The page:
So the bullet list of things to do (an admittedly basic bullet list which can be tailored to your business) :

  • Understand how ICT integrates into each functional area of the business and the impact of outages of critical systems
  • Identify the stakeholders in each area: Managers, specialist staff and deputies
  • Ensure you have their contact details: Email and mobile telephones
  • Hold twice yearly meetings with these stake holders to ensure they understand why they are on the communication plan, what is expected from them and to look at any improvements to the system
  • Be clear, concise and honest with your communications
  • Make sure you adhere to any promised time schedule with regards to your communications

This is not an end all and be all but as a start will assist in ensuring that you are looked at as a professional company (or ICT support team) rather than a Corporal Jones.

Small Businesses and ICT…how do you turn over the engine room keys to someone you can trust

Further to my post below from yesterday, I asked myself what would small businesses that have limited technology expertise do with regards to updating software or operating systems. I can imagine that there are many such companies where perhaps the principle of it ain’t broke, don’t fix it is the prevailing mindset.  No doubt it is not an inherently bad thing to be somewhat resistant to change but is that so with technology?

Well I can imagine that long running corporations, running huge legacy systems on ancient big iron, are very nervous of doing anything that might well bring these down and creating adverse conditions in which to conduct business. One reason I would think they do not look to going to new infrastructure, the pain of moving would be incredibly high and perhaps even so painful it brings the business to its knees. However they still do a lot of work to maintain those systems, including code releases and changes of hardware. They tend to do it very carefully. Well the ones that have an understanding of the risk a system failure poses to the business. Of course these businesses are able to hire highly skilled and experienced engineers and systems managers.

Of course not all small businesses (in fact I’d say most small businesses don’t) have huge complex systems or are running legacy code on ancient mainframes. However their technology, if it goes wrong, could have the same impact…it could drive the business under. However the difference is that the small business does not have highly skilled engineers nor managers.

So how do small business approach things like ICT support? Often they outsource their IT to professional managed service providers who do all the work for them or they rely on friends or family. Either of these are not intrinsically bad if they have undergone some measure of due diligence. If you are willing to turn over what is effectively the engine room of your business I certainly hope you know who you are turning it over to and that they are capable!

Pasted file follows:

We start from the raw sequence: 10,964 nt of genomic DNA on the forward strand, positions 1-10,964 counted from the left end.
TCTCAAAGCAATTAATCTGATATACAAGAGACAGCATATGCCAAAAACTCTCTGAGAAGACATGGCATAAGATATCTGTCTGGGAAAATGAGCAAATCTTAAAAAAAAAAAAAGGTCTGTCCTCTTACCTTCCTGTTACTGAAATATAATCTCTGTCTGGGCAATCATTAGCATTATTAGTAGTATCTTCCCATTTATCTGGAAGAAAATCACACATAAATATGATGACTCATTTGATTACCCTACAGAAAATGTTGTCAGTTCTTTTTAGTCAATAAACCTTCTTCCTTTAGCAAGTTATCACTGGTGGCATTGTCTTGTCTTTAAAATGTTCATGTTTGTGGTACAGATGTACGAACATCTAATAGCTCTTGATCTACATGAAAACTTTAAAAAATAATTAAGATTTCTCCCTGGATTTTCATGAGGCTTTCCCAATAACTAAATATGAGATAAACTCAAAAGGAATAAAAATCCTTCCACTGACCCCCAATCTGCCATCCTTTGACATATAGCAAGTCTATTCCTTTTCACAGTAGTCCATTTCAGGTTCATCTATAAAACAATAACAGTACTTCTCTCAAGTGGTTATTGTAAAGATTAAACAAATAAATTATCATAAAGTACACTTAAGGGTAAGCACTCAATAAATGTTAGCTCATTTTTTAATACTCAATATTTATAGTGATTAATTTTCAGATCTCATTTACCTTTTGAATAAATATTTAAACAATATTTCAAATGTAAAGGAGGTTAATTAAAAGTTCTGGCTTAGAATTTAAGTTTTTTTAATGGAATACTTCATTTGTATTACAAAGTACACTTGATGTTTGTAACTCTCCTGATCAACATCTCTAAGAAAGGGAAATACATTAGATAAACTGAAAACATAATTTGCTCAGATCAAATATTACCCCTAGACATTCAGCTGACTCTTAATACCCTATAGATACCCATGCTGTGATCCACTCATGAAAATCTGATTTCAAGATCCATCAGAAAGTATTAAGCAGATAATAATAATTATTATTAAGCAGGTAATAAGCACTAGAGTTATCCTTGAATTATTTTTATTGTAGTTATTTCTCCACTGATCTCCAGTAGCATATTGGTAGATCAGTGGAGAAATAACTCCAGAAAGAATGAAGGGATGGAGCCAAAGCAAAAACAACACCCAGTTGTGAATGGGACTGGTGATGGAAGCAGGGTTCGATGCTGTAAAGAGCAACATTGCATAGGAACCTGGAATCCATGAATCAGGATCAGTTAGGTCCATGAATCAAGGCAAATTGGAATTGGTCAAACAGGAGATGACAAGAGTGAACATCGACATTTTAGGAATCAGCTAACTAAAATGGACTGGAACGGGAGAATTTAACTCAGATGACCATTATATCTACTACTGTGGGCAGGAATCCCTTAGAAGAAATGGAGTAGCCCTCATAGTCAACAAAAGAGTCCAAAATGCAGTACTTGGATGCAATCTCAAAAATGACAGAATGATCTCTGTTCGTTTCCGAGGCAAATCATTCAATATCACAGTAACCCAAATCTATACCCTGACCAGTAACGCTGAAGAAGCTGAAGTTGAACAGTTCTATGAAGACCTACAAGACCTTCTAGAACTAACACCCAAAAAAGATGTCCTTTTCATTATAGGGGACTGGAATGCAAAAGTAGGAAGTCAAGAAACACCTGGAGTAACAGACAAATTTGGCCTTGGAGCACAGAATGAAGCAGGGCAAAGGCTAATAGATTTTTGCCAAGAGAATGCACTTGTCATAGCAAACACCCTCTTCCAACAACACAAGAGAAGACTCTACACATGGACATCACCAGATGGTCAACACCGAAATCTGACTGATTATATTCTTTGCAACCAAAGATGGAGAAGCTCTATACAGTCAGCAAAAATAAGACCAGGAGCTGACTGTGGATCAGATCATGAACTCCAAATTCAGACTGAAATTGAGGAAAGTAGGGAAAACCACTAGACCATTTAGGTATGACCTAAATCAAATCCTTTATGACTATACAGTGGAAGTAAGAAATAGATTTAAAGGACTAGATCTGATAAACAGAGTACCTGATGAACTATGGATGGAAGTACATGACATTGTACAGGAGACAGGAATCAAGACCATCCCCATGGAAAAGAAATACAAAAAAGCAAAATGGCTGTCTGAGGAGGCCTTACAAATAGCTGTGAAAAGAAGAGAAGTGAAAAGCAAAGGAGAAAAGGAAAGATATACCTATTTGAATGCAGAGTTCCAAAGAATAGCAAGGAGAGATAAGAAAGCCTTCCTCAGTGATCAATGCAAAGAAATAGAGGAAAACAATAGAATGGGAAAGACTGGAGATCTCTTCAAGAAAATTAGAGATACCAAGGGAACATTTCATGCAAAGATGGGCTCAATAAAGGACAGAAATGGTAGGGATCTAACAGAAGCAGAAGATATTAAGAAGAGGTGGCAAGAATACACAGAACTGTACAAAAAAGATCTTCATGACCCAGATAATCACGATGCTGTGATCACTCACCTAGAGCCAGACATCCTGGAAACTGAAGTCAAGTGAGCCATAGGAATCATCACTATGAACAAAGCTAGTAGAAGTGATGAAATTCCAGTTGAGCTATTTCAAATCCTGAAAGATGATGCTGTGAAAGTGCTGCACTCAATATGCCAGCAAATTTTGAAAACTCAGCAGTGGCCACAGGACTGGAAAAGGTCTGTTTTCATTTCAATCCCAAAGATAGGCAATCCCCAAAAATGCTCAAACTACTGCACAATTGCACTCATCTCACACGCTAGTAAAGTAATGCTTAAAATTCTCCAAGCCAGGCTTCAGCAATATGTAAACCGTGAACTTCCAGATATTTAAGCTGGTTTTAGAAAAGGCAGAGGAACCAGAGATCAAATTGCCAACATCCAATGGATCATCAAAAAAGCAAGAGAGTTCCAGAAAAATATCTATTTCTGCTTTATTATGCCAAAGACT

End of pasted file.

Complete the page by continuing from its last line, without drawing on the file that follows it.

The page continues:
It might sound awkward to ask your friend or family member if they are competent ICT support people, but would you also ask the same of another company you want to hire to look after your IT? The answer has to be yes. However in both cases do you know  what questions to ask? You are not an expert, otherwise you’d be looking after your own ICT, right?

Well I have a very basic check list you might think of using to ask not only your friends and family but managed service providers as well. Some questions will only be applicable to these managed service providers.

  • What certifications do you (or your engineers) have?
    • Are they relevant to my needs?
      • How?
  • Can you provide me with business or customer references that are relevant to my needs?
  • How long have you been providing support?
  • Do you carry liability insurance?
  • What kind of Service Level Agreements are you able to work to? If I need 24/7/365 support can you provide it?
  • What do you do if you cannot fix my problem within the Service Level Agreement? Do you have an escalation plan?
  • Do you need to be onsite to fix my problems or can you do it remotely? If you are doing it remotely what kind of security measures do we need to put in place and why?

These questions are worded not sound harsh but to get both parties to think about the depth of the support relationship and how important your ICT is to you and your business.  It is not intended to insult your friends or families but would you rather keep your friendship or family member than give them the job in which it turns out they are wholly unable to commit to and it kills your business? When asking these questions to a managed service provider there really ought not to be a problem because if they are any good they will be able to answer them easily. They will also welcome probing questions. If the managed service provider is evasive or unable/unwilling to provide timely answers its a good sign you want to look elsewhere.